I remember my mother wore a dress that made her look larger than she was. This was usually the case, and no doubt my father did not overlook the opportunity to say as much. My mother and father, that was a sight to see, the two of them dressed up for my wedding, standing side by side, just as if they didn't fight like cats and dogs every chance they got, and were only biding their time before they started again. This is what love does to a young man, convinces him that at least in his case, life will turn out differently.

Because I couldn't drive a car in those days, my friend Archie provided the wheels. This was my true best friend, who just died last summer at the age of 84. He had tried to teach me how to drive, several times, but couldn't do it. I kept turning the wheel in the wrong direction, and that made him nervous. So he drove, and my friends from work tied a bunch of empty ink cans to the back of his car while the ceremony was going on.

The ceremony itself was a full scale Catholic Mass, and the way it was done in those days, with bells and incense and altar boys, was meant to remind you that Mass was more important than your wedding. For some curious reason, before the wedding actually began, the male members of the party were kept out of sight in a little room behind the altar which I believe was called the sacristy. How long we sat there is something that never got fixed in my memory. What I clearly do recall is an open door that looked out on the schoolyard and beyond, all the way down to the east side of town where many green trees gave an illusion of endless freedom to anyone who had courage enough to flee toward them. My last chance, I thought, and then I went where I was supposed to go and got married.

We drove around afterward, and Archie stopped and took the ink cans off his bumper as soon as possible. He was very particular about his car, and feared one might bounce up and scratch the paint. We stopped in my favorite tavern and had a beer with my favorite bartender, who, like every other male friend I ever had, instantly fell in love with Klem. She had a way with men, I tell you. Before we were married my pals would serenade her by singing "Oh, my Darling Clementine." On nights when she stayed home to wash her hair, I would call from the bar, hold out the phone, and they would sing it for her.

Wedding receptions, in Blue Island, were great occasions for people to get drunk. I'd never left one sober before, but this time I made a point to. That old railroad man, Fred Klemmer, made up for me by disgracing himself, or so I heard. He and my mother-in-law had such a row that night they didn't speak to each other for days. My own mother, who always loved a good party, may have become a bit jolly too, and my sister's husband, one of the finest men I have ever known, went down for the count.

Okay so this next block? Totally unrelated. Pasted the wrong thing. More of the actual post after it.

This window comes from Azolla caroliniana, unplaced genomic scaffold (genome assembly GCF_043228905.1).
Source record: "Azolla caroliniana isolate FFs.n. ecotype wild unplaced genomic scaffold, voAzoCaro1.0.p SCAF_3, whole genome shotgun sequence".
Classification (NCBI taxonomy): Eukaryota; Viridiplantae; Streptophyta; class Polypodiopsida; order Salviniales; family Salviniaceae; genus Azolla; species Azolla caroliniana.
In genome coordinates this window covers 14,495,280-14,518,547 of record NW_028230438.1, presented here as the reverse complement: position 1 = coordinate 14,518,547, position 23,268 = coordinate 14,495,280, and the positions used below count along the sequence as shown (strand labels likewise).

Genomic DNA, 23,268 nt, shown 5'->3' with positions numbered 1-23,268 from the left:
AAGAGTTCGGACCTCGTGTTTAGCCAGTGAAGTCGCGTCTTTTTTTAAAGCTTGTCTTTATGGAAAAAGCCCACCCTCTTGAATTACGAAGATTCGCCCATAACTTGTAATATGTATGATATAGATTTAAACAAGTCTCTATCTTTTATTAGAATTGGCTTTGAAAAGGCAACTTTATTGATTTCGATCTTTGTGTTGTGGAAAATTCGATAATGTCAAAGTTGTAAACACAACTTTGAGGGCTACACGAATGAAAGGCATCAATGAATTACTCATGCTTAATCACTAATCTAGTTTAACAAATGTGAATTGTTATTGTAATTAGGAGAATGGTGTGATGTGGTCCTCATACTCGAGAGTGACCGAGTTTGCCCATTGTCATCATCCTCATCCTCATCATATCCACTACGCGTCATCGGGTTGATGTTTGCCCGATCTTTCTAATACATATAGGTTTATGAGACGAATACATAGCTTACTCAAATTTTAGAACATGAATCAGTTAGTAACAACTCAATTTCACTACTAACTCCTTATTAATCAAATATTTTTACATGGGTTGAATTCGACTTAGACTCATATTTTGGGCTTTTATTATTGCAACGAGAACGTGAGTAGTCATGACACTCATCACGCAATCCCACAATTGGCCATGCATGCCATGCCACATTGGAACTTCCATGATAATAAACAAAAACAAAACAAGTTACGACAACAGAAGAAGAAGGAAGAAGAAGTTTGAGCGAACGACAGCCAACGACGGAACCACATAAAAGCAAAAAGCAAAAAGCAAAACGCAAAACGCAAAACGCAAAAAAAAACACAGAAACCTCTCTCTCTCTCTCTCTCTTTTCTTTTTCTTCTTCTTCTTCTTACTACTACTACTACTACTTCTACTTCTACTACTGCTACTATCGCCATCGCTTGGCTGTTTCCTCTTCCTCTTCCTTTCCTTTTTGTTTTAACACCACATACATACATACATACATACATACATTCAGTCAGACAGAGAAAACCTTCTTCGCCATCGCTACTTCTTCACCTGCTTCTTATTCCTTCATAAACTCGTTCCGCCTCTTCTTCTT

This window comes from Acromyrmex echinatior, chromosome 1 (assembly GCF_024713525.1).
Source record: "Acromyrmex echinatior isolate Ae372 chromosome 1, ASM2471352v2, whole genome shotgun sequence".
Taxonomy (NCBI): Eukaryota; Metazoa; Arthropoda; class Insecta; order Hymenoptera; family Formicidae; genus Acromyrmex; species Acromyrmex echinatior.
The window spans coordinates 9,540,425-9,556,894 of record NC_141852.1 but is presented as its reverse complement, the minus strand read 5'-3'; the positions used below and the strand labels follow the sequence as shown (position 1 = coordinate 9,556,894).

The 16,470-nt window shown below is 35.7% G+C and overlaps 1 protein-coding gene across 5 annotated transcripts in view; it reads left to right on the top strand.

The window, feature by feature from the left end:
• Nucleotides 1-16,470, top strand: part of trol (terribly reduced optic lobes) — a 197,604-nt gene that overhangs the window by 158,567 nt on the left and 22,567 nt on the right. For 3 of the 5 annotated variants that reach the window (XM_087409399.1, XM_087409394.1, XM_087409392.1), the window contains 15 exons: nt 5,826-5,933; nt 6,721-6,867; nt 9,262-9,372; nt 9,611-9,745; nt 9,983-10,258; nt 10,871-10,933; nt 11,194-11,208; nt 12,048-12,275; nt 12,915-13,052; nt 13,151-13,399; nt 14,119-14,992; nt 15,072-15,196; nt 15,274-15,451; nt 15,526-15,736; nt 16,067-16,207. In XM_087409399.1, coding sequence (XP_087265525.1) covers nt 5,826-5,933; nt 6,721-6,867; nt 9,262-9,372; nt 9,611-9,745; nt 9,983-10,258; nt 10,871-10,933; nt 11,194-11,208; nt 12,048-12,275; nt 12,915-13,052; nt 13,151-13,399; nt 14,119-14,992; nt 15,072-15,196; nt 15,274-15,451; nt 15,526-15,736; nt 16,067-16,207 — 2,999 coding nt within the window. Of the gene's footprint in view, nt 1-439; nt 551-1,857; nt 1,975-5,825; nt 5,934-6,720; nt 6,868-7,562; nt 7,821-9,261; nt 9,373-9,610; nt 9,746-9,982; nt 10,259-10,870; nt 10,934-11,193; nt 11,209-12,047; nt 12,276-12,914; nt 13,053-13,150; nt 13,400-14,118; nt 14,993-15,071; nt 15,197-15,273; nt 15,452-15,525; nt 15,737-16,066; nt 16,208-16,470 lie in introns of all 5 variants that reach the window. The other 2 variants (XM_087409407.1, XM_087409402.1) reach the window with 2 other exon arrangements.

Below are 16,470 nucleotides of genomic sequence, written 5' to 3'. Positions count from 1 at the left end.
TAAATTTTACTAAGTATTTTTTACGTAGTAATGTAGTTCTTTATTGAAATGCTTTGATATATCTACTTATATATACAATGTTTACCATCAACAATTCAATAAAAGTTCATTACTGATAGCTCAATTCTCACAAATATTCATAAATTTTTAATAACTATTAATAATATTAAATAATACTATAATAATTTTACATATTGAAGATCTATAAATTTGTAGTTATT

In those days, what you were supposed to do after the reception was to slip off to some hotel and consummate the marriage in a fancy room before leaving for your honeymoon. But Klem and I already had an apartment waiting on Grove Street, and we had Archie, sworn to secrecy, drive us there. We would start our honeymoon Monday, and we hadn't the slightest idea where we would go. Serendipity was the thing. We went straight to bed, woke up the next morning and, instead of going to Sunday Mass, consummated our marriage for all we were worth. Then we walked the seven or so blocks it took to get to her parents' home where the old railroad man and his seething wife were sitting in silence on the front porch, thinking we were on our way to some faraway honeymoon place. Suddenly, here we were, as if nothing had happened at all, and there was nothing else they could do but invite us in for lunch.

So, we may have saved their marriage, or at least got them to speaking to each other again. Good old Fred Klemmer. Some day I'll write about the trip we took to Pittsburgh to see his relatives, just the two of us, and how we rode the famous Monongahela Incline.

That was my wedding. Monday morning we went downtown and took the first train out of Chicago which happened to be the train to Detroit. And that was our honeymoon. On the train I ate in a dining car for the first and only time in my life. In Detroit we found a room in a hotel that had seen its best years long ago and had no hope of ever seeing them again. Across the river in Windsor, I was thrilled to find myself in another country. My bride was a much more sophisticated traveler. She'd been all the way to California in a Pullman car when she was only 17, all by herself, playing gin rummy in the club car with a gentleman twice her age.  Canada, I feared, might be small potatoes to her, but she eagerly scooped them up all the same. One afternoon in a little pub that had a separate room where women were supposed to sit (and where she most certainly did not sit) we made the acquaintance of a ruddy-faced man who told her he had been, in days gone by, the middle weight boxing champion of Canada. He and his ruddy-faced friends insisted upon buying one round after another of strong Canadian beer until at last everybody was very very drowsy. From Detroit to Canada and back, we had a happy week, as good as, we thought, any tropical isle. On our final visit to Windsor, we bought a bottle of Bushmills Irish Whiskey, and carried it back to our little apartment on Grove Street where it sat in our pantry for quite a long time, almost too precious to drink.

Oddly enough, I have no idea whatever became of that blonde.

Born in 1928, Paul Pekin currently draws a pension from the Cook Count Forest Preserve Police, the last of a succession of jobs that included teaching Fiction Writing at Columbia College of Chicago, English Composition at the School of the Art Institute, owning a little mom and pop store on Diversey Avenue, and working as a letterpress printer back in the days when there was such a thing.